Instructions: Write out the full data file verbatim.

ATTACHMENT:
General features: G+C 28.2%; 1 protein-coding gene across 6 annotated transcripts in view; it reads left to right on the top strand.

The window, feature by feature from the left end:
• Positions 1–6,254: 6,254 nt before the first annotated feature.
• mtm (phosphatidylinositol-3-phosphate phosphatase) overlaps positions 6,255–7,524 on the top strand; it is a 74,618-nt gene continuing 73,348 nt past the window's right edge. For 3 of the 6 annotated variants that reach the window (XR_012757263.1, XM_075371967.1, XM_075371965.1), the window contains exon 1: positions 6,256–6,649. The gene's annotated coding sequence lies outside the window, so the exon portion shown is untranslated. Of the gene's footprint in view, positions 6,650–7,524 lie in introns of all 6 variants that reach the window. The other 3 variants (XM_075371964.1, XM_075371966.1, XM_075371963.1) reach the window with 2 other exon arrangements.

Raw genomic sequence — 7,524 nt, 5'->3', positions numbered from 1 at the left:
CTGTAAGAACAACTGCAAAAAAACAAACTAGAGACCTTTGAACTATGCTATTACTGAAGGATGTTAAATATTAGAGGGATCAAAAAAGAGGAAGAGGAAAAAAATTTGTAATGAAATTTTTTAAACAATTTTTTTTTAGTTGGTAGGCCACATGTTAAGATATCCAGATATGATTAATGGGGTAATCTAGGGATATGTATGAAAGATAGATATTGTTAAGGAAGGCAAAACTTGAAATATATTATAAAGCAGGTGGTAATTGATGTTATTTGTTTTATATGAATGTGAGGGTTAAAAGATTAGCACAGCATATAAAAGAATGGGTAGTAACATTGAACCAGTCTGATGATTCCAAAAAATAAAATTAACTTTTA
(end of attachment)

General features: G+C 28.2%; 1 protein-coding gene across 6 annotated transcripts in view; it reads left to right on the top strand.

The window, feature by feature from the left end:
• Positions 1–6,254: 6,254 nt before the first annotated feature.
• mtm (phosphatidylinositol-3-phosphate phosphatase) overlaps positions 6,255–7,524 on the top strand; it is a 74,618-nt gene continuing 73,348 nt past the window's right edge. For 3 of the 6 annotated variants that reach the window (XR_012757263.1, XM_075371967.1, XM_075371965.1), the window contains exon 1: positions 6,256–6,649. The gene's annotated coding sequence lies outside the window, so the exon portion shown is untranslated. Of the gene's footprint in view, positions 6,650–7,524 lie in introns of all 6 variants that reach the window. The other 3 variants (XM_075371964.1, XM_075371966.1, XM_075371963.1) reach the window with 2 other exon arrangements.

Raw genomic sequence — 7,524 nt, 5'->3', positions numbered from 1 at the left:
CTGTAAGAACAACTGCAAAAAAACAAACTAGAGACCTTTGAACTATGCTATTACTGAAGGATGTTAAATATTAGAGGGATCAAAAAAGAGGAAGAGGAAAAAAATTTGTAATGAAATTTTTTAAACAATTTTTTTTTAGTTGGTAGGCCACATGTTAAGATATCCAGATATGATTAATGGGGTAATCTAGGGATATGTATGAAAGATAGATATTGTTAAGGAAGGCAAAACTTGAAATATATTATAAAGCAGGTGGTAATTGATGTTATTTGTTTTATATGAATGTGAGGGTTAAAAGATTAGCACAGCATATAAAAGAATGGGTAGTAACATTGAACCAGTCTGATGATTCCAAAAAATAAAATTAACTTTTA